“Nat King Cole,” she added.  “He’s named after him,” she explained.  “I used to love sitting on her lap and listening to her hum to those songs.”  She closed her eyes for a moment.  “Off key,” she added, chuckling.  “Remember, ‘smile, though your heart is aching, smile, even though it’s breaking…’” I nodded.
She hugged herself, staring into the air. For a moment, I could smell the sweet scent of Aunt Laura’s pies traveling through the breeze.  I would give anything to be pulled into her warm embrace again.  Just one more time.  To feel loved… understood… without condition or disappointment.  Natalie’s laughter pulled me out of my memories.  I watched as she wiped the beginnings of small tears from falling from her eyes.  She looked at me, her face growing serious.  “Cole changed everything, Nate.”
I believed her.  It was like someone had relit that candle inside of her.  A candle I was sure had burnt out.  Her newfound serenity emanated from her and I was both happy and envious.  For a brief moment, happiness had seemed possible for me.  I ran my hand across my forehead, once again feeling consumed with guilt for all the ways I kept fucking it up. 
“How about you?” She nudged my shoulder playfully.  “Are you still with that girl you were with in college?  Kerry?”
I shook my head. “We broke up.  Nothing much has been going on,” I continued changing the subject.  “I’ve been back home since I graduated.”
“You’re living here?” 
I nodded.
“I just assumed you were on your own,” she said surprised.  I shrugged, feeling ashamed I didn’t have more to show for the four years I had spent at college.  Considering it was the reason I had abandoned her, the least I could do was have more to show for it.  I flicked away the embers of my cigarette and took another long drag.  I imagined my parents settling down at the table, eating the chicken with their fingers, barely speaking to each other and guzzling their alcohol like water.  This was their routine.  Bubbling up each night like the scalding hot lava in a volcano, always on the verge of eruption.  I watched as Natalie stared back at the buzzer, probably picturing the same thing.
            “Look, Nate,” she started after a moment.  “I know what it’s like here.  No one should have to live here.  Not even them.”
            “It’s cool,” I began, taking another slow drag of my cigarette.  It wasn’t.  But, as far as I was concerned, there was no current solution.  I didn’t have any money and frankly, I didn’t have any energy to try to fix it.
            “No, it’s not,” she said.  Her voice was stern.  “I have an apartment uptown.  It isn’t much, but we have an extra room.  You’re more than welcome…”
            I laughed cutting her off.  “I’m not letting you go there, Natalie.”  Not only was I not going to burden Natalie with my failures, I knew I wasn’t worthy of her help.  After the way I treated her… after the way I abandoned her.  “You don’t owe me anything,” I concluded.    
            “Nate,” she began again, reaching out and holding my wrist.  “It was fucked up what you did that night,” she continued knowing exactly what I was talking about.  “I have never felt so alone and afraid in my life.  But I survived.  We were both victims.  You couldn’t have saved me.  You barely saved yourself.”  She took a deep breath.  “If you need my forgiveness, fine, I forgive you.  But, I’m not letting you stay here with them.”  She looked into my eyes with a level of understanding only she could have.  We were the only two people on this planet who knew what it was like to be raised by Nathaniel and Christine Best.  We were the only two people who knew what it took to survive.  I looked at the buzzer.  The back of my eyes began to sting.   A lump formed in the pit of my stomach.  She smiled.  “Get your stuff, there’s a bus coming soon.”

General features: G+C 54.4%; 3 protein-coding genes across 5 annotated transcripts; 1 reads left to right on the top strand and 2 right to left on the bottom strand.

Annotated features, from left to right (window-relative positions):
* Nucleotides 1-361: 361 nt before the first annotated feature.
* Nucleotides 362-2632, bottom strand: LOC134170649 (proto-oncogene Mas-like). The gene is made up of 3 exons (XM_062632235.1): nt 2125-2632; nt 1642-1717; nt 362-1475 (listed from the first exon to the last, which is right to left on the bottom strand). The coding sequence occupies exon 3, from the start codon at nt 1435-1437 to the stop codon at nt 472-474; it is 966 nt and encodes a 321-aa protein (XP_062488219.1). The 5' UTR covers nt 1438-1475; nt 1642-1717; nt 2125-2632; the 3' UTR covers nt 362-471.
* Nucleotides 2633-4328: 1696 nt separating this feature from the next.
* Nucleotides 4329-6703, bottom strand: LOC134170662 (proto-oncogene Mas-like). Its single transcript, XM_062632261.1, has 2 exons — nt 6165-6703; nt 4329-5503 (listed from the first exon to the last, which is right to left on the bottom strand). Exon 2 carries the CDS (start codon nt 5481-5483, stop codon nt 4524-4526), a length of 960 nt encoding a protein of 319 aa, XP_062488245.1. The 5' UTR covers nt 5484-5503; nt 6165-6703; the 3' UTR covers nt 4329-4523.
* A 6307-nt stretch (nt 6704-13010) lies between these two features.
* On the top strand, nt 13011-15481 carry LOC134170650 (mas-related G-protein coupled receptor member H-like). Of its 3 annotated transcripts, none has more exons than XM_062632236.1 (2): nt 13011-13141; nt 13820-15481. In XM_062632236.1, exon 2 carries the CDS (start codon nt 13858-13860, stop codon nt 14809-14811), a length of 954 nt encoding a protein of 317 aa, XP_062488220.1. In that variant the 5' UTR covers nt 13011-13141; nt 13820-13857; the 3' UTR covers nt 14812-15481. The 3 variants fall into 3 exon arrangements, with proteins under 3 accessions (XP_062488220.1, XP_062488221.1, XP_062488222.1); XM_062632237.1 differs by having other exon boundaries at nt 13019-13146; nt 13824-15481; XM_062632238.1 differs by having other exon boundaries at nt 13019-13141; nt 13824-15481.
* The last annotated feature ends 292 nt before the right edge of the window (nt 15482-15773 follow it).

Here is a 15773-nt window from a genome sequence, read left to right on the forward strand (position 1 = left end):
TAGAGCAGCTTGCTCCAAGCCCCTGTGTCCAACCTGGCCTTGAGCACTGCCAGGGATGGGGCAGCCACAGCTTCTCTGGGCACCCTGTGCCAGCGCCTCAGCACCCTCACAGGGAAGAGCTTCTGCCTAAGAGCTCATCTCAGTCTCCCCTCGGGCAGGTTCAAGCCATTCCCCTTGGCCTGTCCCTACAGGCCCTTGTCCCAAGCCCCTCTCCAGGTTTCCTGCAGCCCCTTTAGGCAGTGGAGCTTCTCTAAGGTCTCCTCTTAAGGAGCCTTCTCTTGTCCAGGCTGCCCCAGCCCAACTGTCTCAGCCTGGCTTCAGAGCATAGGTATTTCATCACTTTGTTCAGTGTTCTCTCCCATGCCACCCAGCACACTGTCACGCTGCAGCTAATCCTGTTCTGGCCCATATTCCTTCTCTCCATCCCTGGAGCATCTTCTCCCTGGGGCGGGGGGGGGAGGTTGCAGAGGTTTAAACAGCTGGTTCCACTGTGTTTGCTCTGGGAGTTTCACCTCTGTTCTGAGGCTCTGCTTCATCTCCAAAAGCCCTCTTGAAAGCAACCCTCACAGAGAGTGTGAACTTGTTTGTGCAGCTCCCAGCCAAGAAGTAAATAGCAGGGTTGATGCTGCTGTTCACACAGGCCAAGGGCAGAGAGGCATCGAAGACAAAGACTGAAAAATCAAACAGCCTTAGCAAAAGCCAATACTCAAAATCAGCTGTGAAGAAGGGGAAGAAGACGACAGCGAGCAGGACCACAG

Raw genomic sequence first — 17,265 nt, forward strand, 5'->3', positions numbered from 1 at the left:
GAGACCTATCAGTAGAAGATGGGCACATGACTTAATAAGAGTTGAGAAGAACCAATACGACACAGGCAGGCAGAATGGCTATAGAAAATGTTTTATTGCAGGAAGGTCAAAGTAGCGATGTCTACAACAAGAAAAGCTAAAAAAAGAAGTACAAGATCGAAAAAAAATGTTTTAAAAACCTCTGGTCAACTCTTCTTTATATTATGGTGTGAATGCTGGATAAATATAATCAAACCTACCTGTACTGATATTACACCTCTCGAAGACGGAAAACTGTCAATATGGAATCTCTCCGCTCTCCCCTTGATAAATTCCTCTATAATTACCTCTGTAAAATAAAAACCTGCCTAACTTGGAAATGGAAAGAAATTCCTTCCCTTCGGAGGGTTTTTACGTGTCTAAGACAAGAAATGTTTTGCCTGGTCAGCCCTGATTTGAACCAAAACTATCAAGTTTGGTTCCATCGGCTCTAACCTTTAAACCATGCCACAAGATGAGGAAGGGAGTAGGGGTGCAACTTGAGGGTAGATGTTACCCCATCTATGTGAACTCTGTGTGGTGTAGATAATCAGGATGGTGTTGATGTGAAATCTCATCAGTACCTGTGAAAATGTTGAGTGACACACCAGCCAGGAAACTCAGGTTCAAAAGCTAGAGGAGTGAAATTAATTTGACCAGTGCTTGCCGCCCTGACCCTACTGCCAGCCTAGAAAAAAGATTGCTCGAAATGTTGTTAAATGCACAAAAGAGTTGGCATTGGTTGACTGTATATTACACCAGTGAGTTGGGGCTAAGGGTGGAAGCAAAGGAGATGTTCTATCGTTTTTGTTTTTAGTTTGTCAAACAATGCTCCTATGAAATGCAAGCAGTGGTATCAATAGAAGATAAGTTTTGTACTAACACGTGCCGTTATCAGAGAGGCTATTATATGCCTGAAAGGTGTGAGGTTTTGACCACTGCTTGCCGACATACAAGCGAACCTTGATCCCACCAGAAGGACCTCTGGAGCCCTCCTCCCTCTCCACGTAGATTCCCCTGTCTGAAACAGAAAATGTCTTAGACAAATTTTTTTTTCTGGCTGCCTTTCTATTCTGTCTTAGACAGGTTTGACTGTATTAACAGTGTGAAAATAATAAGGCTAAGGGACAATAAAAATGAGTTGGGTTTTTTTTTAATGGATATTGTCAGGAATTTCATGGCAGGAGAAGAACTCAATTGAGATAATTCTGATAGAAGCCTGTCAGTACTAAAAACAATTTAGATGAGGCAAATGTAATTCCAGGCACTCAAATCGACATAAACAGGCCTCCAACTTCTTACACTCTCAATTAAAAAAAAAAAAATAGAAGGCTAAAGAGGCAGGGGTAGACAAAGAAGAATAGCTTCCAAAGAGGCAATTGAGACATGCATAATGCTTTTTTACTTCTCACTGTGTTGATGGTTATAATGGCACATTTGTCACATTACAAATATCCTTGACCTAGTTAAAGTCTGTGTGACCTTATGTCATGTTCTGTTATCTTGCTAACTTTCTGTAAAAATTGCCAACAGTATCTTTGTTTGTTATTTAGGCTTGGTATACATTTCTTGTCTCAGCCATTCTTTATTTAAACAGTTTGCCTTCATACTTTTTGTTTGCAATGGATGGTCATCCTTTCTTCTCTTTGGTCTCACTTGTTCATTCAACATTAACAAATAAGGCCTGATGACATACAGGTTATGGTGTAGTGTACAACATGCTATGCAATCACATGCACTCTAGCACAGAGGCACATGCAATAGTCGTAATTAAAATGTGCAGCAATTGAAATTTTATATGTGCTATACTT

I nodded and went back into my parent’s apartment, feeling overwhelmed that she had managed to do for me what I had been too weak to do for her. 
Read more HERE.
Love and Light,

Saturday, April 18, 2015

Boyfriend is now available in Paperback!

Order your copy by clicking on the "Buy Boyfriend in Paperback" link above! Thank you to all those who have purchased and reviewed. We have a 5.0 rating on Amazon and 4.44 on Goodreads! Yay! Check out my new vlog below:

Love and Light,

Sunday, April 12, 2015

I'm giving away 2 signed copies of Boyfriend! Enter now to win!

a Rafflecopter giveaway

Winner announced April 17, 2015.

Love and Light, 

Saturday, April 4, 2015

Well, before I start, can I just say "Holy crap, it's April!"  We are almost half way through the year and I feel like we just celebrated Christmas! There are so many things I'd like to accomplish this year.  I think that adds to my unshakable awareness of the brevity of time.  First on the list is get Boyfriend out in print so you can all become just as consumed with Nate, Kerry, Jayna, Natalie, Phil, and Allison as I was! Thank you to all those who downloaded, purchased and reviewed.  I am beyond grateful.  That brings me to my next announcement. 

Boyfriend will be released in print on April 17, 2015!

As a warning to all those who love me, I plan to be pretty insufferable that day.  I've been writing stories in mead notebooks since I was 11 years old (before that I was strictly construction paper and backs of receipts).  I'm probably going to be a mixture of this...

and this...

all day long.

Here's the thing about me.  I love, love, love telling stories.  I majored in English in college so I've read all the greats.  However, what I love the most about reading is getting lost in the universe of the storyteller.  As much as I love absorbing the language of the likes of Morrison and Faulkner into my pores and painting the imagery in my mind, I adored reading Gone Girl or Big Little Lies, fast-moving stories with complex characters and impossible circumstances. My goal is to create universes.  Books that you can't put down and you can't wait to turn the next page!